Sunday, September 30, 2012

On Tap: National Beer Drinking Day

Our man Bolles pulls a pint for us to celebrate this effervescent occasion.  The subject matter was as far removed from his speciality as could be, but he still really nailed it. It should be no surprise that at the same time he painted this cover in 1922 he was busy working as a food product illustrator for one of the largest advertising companies in the U.S.  Bolles himself was only a modest imbiber who never would be found in any of the gin mills his fellow "picture-makers" frequented such as the Kit Kat club.  His grandson once told me he went rediscovered a taste for beer late in his late 80s!  A decade later this cover reappeared, the editors of Judge had another artist duplicate this image (or try to) and they were equally lazy to the point of recycling the exact same copy line.  Bolles was long gone from Judge by then, but he was prideful enough about his work that if he happened to have passed it on the newsstands he wouldn't have been any too pleased.

Wednesday, September 12, 2012

Judge for yourself

I haven't posted many of Bolles covers from Judge, the periodical that launched his magazine career back in 1914.  Here we see one of his most his most energetic compositions, published in 1924.  Enoch crowds more ladies on the page here than he has in all but one other example (do you know?) among his other 560 (and still counting) magazine covers.  After this, he would go on to paint only a few more covers for Judge and my guess is that Bolles, like the majority of artists and writers who contributed to the magazine, ended up getting stiffed more than once and finally said enough is enough.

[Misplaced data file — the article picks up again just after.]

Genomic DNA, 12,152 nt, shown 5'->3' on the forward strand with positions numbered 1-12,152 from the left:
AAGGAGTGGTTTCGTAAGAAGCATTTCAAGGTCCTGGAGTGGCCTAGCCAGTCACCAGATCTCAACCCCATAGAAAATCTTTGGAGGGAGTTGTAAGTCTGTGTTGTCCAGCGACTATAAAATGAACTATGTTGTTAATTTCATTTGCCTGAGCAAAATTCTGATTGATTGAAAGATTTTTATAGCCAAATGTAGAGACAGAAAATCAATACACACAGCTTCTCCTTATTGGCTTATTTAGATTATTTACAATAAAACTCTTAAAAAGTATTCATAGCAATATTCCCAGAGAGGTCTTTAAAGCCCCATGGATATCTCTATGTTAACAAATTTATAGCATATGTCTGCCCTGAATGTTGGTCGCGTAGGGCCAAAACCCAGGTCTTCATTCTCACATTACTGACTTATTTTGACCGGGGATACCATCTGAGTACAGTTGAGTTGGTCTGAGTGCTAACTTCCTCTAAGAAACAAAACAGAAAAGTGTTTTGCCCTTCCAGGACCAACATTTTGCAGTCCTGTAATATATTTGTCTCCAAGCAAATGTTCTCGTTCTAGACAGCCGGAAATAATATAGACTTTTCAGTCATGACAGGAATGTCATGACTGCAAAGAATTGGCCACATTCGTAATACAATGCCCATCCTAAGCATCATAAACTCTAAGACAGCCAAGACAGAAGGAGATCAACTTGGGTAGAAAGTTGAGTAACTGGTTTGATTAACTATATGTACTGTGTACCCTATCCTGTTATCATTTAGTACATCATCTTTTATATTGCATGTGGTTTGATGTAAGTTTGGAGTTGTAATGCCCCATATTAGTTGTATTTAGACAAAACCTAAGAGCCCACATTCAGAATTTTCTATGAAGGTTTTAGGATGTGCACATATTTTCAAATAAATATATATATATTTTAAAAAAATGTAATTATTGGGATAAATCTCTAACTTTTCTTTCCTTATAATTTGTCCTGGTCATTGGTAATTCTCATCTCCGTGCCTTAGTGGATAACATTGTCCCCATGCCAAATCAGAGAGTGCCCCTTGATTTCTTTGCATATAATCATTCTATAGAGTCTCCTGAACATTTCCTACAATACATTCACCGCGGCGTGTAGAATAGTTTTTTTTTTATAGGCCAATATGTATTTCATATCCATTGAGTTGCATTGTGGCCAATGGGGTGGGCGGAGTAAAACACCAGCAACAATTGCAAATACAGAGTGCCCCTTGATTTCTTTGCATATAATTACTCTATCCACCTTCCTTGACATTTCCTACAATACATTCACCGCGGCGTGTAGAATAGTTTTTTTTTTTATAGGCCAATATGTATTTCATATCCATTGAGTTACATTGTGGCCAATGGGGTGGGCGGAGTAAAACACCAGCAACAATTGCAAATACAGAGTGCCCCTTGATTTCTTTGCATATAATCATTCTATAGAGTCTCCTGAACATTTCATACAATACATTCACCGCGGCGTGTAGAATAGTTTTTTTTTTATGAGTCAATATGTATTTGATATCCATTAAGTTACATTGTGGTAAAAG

Among magazine editors the staff at Judge had a notorious reputation for delaying payment.  Theodor "Suess" Geisel was thrilled to get his first regular gig with Judge but within two months they had not only reduced his pay, but would then resorted to an odd form of IOU' vouchers that Geisel could redeem for products or services of companies that advertised in Judge (not that he had much of a choice,Judge consistently lagged in selling ad space) but not money. The editors even dared to skip paying James Montgomery Flagg until he showed up unannounced at the editors office and threw a pique until the cheque was cut (more than likely he demanded cash).  Bolles milder temperament was not conducive to such tactics and by 1924 he had diversified, not only painting covers on a regular basis for Film FunSnappy Stories and other periodicals, but also producing art for the advertising and film industries.  Norman Anthony, the art editor at Judge, would likely have been thrilled if Bolles had just put one dancehall on this cover but to his delight and ours, Enoch packed the house.